Monday, July 26, 2021

In the Reels: Sundance Film Festival flourishes online

By Cameron Kaercher

Last fall, the New York Film Festival proved that the film festival platform can exist online. While nothing can come close to the theater-going experience, all you really need for a festival is a collection of great films.

This year at the Sundance Film Festival, there was no shortage of great selections. Two very special films stood apart from the pack; a documentary about an almost lost to time music festival, and a coming of age drama that gave voice to the voiceless.

“Summer of Soul (…Or, When The Revolution Could Not Be Televised)” is the directorial debut of Ahmir “Questlove” Thompson, who is most known for being the drummer of The Roots. His documentary focuses on the Harlem Cultural Festival of 1969, an incredible multi-weekend concert series that hosted B.B. King, Stevie Wonder, Nina Simone, and many others.

This incredible celebration of music and culture that captured the attention of hundreds of thousands of attendees was filmed with care. Sadly, the footage was stored in a basement and was not shown to the public for over 50 years.

Restorations of film and TV footage is a whole aspect of the entertainment industry. The Film Foundation is a company solely dedicated to polishing up classic and foreign films to be screened again in the modern era. It is vital because media and culture are deeply intertwined, and as a society we can’t risk losing any piece of our culture.

There were no business or financial issues with the concert footage. It was just simply lost, which can serve as a greater symbol for Black erasure in America. That same summer, the Woodstock Rock Festival was held, and it has since been treated to two separate albums with several anniversary rereleases. Why was Woodstock better preserved than this equally great festival?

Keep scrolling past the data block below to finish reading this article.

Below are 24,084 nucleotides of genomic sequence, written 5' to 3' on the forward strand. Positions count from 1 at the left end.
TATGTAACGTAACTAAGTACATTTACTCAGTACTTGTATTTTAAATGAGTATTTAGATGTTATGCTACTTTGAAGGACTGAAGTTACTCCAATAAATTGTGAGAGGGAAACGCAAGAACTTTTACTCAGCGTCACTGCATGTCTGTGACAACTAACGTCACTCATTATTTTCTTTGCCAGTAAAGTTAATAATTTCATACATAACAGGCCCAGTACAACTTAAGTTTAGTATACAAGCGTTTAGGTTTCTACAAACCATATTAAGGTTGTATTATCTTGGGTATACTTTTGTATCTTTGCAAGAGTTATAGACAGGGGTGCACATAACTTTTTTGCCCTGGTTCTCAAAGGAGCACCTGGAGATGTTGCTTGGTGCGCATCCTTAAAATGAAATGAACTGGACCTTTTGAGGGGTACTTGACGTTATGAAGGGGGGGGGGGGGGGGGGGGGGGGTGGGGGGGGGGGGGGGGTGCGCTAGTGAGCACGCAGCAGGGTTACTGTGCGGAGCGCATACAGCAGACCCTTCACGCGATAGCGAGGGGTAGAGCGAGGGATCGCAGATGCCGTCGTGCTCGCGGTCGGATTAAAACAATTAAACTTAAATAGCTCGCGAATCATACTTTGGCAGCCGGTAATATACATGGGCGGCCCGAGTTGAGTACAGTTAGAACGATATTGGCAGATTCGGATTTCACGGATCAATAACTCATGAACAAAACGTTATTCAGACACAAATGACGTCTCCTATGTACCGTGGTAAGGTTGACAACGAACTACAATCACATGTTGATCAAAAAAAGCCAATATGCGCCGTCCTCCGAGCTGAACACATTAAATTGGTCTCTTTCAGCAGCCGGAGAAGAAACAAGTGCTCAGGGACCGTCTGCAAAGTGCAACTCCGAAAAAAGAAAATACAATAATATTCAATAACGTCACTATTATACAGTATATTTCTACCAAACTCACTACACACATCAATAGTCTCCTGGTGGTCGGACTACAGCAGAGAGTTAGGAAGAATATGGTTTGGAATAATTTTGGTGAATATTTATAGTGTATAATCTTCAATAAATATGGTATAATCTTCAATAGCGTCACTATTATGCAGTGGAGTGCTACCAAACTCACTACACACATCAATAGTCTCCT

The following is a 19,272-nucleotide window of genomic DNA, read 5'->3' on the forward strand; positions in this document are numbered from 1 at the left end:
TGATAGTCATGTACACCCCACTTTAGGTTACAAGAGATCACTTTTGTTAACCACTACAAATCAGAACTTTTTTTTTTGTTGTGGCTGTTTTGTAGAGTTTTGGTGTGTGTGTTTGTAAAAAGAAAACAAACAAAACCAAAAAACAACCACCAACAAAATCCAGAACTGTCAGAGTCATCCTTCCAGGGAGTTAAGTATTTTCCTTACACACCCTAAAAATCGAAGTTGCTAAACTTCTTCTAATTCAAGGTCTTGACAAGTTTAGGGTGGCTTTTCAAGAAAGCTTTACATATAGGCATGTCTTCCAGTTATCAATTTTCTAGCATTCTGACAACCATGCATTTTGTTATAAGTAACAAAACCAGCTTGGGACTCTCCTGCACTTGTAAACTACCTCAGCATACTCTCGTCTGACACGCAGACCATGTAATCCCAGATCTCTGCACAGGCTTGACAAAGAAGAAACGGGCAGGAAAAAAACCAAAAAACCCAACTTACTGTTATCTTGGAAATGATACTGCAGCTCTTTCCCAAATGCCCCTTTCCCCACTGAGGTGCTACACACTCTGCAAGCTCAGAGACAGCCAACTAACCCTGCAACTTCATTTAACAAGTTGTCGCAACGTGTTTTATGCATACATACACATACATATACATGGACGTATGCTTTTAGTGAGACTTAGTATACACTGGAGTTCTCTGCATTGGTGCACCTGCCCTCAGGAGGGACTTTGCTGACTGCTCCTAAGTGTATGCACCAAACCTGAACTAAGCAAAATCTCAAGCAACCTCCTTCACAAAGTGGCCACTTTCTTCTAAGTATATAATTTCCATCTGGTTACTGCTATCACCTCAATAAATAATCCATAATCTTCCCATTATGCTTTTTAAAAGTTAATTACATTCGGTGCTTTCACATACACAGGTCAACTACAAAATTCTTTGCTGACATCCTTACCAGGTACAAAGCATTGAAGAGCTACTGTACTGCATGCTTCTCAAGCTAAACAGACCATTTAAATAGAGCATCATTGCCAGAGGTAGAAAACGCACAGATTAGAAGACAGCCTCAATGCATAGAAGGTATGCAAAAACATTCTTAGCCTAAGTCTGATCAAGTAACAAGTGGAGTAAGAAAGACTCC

Questlove’s attempt to revitalize the history of this event is admirable on its own, but the film is so enjoyable in its own right. The film revels in the celebration of great music, while also providing historical context for this historic summer. It is no wonder that it won the Grand Jury Prize and the Audience Award for U.S. documentary.

“Summer of Soul” has since been purchased by Searchlight Pictures and Hulu for distribution.

On the fictional side of Sundance, “CODA” gathered a lot of buzz as it took home four awards from the U.S. dramatic category of the festival. These awards included the Grand Jury Prize, the Audience Award, the Directing Award, and the Special Jury Award for Ensemble Cast. The film stars Emilia Jones as Ruby Rossi, the only hearing member in her entirely deaf family, to quote the title’s acronym, a “Child Of Deaf Adults.” As she comes closer to her high school graduation, she is faced with a choice between going to music school or staying home to support her family’s fishing business.

The casting of Ruby’s family is notably represented by actors who are hearing impaired in real life. Daniel Durant, who plays Ruby’s brother Leo, is the standout of the ensemble as he sells a lot of the subtext in the central sibling relationship. Troy Kotsur and Marlee Matlin, who play Ruby’s parents, are seasoned professionals that bring an unexpected amount of dirty humor to the film. When they are all together, at the dinner table for instance, the film flourishes as we get to see their familial chemistry, which is endearing and funny at the same time.

What may be the nicest thing about this film is that it isn’t about hearing loss, but about growing up. Writer-director Sian Heder, allows the family’s disability only to exist in its own right and does not draw attention to that fact. “CODA” could not be a more welcoming crowd pleaser. The performances feel real, the plot is effective and it tugs at your heartstrings at the end for good measure.

“CODA” was purchased for streaming release by Apple and should be released later this year.

Email Cameron Kaercher at cp@cardinalpointonline.com

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